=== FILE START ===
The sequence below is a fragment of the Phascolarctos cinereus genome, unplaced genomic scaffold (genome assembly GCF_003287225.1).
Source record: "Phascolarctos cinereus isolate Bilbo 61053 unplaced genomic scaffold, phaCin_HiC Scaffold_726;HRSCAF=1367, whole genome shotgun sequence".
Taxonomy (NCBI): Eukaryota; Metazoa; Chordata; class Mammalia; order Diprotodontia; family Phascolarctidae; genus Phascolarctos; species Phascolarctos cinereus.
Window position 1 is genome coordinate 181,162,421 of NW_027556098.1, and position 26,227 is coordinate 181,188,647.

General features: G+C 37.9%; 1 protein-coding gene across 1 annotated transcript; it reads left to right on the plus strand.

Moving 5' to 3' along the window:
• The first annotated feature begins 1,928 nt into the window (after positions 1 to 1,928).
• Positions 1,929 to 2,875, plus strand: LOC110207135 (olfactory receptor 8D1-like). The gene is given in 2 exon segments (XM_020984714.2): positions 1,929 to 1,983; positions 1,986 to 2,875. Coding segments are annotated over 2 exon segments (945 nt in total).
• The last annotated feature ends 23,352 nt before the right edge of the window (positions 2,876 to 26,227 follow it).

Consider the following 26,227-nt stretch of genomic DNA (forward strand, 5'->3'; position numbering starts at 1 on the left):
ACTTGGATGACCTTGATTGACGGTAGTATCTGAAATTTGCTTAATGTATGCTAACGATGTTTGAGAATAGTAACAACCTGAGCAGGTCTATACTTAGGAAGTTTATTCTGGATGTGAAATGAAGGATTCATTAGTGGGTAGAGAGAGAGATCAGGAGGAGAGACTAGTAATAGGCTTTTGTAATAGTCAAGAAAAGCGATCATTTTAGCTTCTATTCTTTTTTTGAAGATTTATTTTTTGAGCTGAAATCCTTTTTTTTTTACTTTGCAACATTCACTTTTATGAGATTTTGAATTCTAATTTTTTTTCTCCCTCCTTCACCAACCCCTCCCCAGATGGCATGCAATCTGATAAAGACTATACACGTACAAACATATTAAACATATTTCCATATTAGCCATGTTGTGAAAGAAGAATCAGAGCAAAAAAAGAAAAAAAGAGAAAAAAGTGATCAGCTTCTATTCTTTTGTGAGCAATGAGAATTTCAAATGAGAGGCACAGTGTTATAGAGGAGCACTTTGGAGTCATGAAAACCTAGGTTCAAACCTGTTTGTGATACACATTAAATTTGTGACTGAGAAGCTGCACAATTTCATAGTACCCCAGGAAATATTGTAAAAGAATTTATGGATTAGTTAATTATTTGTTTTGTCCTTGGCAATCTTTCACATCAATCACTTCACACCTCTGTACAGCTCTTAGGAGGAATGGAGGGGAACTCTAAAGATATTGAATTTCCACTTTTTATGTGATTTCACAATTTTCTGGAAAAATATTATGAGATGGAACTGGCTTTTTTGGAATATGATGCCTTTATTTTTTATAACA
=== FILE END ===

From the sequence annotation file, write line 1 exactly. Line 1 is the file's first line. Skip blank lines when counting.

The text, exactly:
The sequence below is a fragment of the Phascolarctos cinereus genome, unplaced genomic scaffold (genome assembly GCF_003287225.1).